UCI releases evaluation of WorldTour applicants sporting criteria, 1T4i misses out
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Tuesday, October 25, 2011

UCI releases evaluation of WorldTour applicants sporting criteria, 1T4i misses out

by Ben Atkins at 11:10 AM EST   comments
Categories: Pro Cycling
 
Top fifteen teams qualify; remaining five teams fight for three ProTeam places

uci worldtourThe International Cycling Union (UCI) has announced the results of an evaluation of the teams applying for 2012 ProTeam status, according to its sporting criteria. The evaluation, based on the performances in 2010 and 2011 of each team’s best fifteen riders signed before October 20th, is the first stage in the decision-making process for the awarding of ProTeam status.

In addition to complying with ethical, financial and administrative criteria, the top fifteen teams in the sporting evaluation are deemed to be worthy of a position at the sport’s top table, while the next five will have to hope that they can make the grade through a more detailed assessment from the UCI License Commission.

The UCI has produced two lists, the first list includes the names of the 15 top teams in terms of sporting value, while the second is the next five that will have to wait and see.

Included in the top-fifteen is the new Australian GreenEDGE team, which has been enthusiastically recruiting many of the sport’s top Australian riders, as well as many talented foreigners. Points from riders like current HTC-Highroad rider Matt Goss, whose 2011 results include Milano-Sanremo and a World championship silver medal, have proved enough to put the ambitious new team into the top level of the sport in its first year.

Some teams, like Omega Pharma-Quick Step (currently Quick Step) and Vacansoleil-DCM, could be considered lucky to make it into the top list, since they finished outside the top-fifteen of the 2011 WorldTour classification. Vacansoleil-DCM likely owes a vote of thanks to the disappearance of the current RadioShack team (its sponsors and a number of riders are transferring to the Leopard Trek team in 2012, to form RadioShack-Nissan) and HTC-Highroad, while Quick Step’s signing of riders like World time trial champion Tony Martin and Levi Leipheimer have helped it to escape the consequences of two ordinary seasons.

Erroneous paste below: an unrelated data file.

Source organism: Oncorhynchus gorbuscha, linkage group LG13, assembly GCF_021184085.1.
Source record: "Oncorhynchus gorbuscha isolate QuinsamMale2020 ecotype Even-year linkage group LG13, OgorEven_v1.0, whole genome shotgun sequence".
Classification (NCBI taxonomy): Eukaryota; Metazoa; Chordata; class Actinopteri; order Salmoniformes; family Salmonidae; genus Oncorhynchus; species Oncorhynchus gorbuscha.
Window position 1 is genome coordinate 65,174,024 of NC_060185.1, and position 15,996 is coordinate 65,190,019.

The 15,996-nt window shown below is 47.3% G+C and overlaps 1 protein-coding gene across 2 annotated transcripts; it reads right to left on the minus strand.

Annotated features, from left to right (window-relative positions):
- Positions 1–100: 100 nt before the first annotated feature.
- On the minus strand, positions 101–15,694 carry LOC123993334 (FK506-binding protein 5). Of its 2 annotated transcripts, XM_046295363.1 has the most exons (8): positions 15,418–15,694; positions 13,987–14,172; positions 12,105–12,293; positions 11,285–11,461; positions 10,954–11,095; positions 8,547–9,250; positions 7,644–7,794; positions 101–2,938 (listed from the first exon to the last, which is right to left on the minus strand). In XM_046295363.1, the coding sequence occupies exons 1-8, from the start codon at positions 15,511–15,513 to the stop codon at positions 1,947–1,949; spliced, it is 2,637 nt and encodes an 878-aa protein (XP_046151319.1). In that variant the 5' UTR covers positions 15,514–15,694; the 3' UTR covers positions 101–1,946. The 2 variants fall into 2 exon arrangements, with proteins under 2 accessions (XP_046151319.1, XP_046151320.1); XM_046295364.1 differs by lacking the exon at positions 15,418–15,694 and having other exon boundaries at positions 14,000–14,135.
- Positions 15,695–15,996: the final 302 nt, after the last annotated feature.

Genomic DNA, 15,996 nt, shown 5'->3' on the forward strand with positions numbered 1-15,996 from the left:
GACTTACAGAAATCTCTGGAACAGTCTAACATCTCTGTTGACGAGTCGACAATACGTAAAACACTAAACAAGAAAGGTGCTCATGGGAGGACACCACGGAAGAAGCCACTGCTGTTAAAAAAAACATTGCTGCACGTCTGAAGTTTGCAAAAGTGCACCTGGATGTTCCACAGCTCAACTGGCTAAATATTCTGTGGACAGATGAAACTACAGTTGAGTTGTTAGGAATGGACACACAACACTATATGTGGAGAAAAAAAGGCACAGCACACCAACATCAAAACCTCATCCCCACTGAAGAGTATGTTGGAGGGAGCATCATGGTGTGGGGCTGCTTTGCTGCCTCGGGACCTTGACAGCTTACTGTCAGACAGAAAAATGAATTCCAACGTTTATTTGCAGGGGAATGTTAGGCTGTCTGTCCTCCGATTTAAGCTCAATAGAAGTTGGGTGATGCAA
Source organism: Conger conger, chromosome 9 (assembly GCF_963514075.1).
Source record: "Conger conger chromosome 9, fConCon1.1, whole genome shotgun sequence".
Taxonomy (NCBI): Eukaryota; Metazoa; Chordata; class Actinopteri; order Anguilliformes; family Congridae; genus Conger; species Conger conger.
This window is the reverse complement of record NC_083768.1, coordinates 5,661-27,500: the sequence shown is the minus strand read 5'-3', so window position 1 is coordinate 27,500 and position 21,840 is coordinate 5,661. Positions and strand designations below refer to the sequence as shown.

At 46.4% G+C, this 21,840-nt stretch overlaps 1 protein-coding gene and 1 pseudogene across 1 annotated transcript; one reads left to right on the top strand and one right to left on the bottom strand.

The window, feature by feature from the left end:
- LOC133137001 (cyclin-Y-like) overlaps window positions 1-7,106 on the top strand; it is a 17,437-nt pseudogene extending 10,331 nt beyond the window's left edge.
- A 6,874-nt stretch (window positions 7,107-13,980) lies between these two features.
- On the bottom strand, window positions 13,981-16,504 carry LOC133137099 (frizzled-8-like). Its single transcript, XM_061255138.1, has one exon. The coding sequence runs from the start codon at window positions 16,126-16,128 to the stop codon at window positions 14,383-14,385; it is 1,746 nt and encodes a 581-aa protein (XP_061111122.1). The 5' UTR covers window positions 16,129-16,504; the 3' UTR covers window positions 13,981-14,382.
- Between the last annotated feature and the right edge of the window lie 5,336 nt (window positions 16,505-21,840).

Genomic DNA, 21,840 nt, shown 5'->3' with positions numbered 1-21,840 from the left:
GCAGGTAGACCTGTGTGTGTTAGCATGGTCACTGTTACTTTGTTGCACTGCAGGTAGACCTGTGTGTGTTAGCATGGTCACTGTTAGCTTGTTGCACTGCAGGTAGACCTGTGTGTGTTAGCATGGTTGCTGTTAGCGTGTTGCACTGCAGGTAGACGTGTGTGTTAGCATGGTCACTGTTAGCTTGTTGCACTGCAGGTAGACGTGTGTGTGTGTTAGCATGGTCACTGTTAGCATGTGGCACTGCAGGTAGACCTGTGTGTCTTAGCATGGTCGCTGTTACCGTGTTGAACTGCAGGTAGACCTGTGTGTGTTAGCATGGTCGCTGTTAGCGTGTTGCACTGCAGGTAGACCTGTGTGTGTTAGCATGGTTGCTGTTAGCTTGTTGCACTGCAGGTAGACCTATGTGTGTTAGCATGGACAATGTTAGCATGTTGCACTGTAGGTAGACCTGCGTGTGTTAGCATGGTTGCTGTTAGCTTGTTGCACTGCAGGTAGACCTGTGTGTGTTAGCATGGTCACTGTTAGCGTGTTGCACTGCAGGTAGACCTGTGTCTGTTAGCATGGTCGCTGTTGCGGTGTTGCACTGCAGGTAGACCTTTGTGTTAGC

Conversely, the Lotto Cycling Project (currently Omega Pharma-Lotto) can probably consider itself a little lucky to hold its place in the top division – even though it was the number one team in the WorldTour this year – after losing World number one Philippe Gilbert to BMC Racing.

Since the UCI has presented the list alphabetically, it is not possible to see which teams are the strongest and which have only scraped in.

Who makes the step up in 2012?

The two current ProTeams to miss out on automatic qualification are AG2R-La Mondiale and Euskaltel-Euskadi, both of whom have endured disappointing seasons. The only French team in the 2011 WorldTour took very few victories this season, with stages in the Giro d’Italia and Tour of Beijing the highlights, while the Basque team picked up a number of high-profile stage victories but failed to deliver in the overall standings of the big races.

Of the 2011 Professional Continental teams hoping to make the step up to ProTeam status in 2012, none makes the top-fifteen. Since none of these teams had the access to as many of the big races, this fact is hardly surprising.

European Tour winner FDJ makes it to eighteenth on the list, while Team Europcar just scrapes into the top twenty, despite its talismanic leader Thomas Voeckler’s stellar performance in the Tour de France.